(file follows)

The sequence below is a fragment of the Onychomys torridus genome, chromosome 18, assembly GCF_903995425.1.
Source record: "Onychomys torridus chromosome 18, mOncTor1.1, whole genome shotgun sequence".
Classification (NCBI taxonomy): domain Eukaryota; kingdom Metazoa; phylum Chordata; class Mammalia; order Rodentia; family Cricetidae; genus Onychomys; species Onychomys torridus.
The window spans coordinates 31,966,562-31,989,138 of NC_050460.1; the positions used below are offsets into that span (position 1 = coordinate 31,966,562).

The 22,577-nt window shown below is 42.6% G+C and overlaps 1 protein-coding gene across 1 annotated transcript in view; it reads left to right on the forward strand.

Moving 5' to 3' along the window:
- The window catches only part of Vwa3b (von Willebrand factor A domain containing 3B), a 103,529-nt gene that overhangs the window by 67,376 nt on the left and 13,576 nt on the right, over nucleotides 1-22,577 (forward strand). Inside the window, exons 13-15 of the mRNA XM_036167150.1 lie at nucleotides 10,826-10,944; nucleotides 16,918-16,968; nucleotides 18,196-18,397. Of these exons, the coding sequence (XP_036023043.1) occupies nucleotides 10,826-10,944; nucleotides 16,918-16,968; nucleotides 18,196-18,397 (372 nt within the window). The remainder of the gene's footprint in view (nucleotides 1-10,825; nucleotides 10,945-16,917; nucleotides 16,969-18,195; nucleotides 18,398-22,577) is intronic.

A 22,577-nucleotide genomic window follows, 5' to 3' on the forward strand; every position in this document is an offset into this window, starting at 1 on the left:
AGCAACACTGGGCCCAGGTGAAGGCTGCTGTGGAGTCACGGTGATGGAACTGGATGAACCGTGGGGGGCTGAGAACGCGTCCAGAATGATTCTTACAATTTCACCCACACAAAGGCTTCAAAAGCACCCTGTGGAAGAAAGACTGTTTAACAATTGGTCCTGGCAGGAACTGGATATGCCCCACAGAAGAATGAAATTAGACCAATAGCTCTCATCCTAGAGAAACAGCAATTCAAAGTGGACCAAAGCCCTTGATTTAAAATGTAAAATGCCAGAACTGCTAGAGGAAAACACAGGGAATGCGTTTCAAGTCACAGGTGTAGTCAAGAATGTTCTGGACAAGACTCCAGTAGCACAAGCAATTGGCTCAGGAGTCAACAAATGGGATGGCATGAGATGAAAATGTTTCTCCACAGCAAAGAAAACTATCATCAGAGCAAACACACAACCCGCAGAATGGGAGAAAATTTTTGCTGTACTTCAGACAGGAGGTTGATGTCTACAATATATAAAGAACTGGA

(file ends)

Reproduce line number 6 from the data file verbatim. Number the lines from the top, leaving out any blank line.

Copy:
Moving 5' to 3' along the window: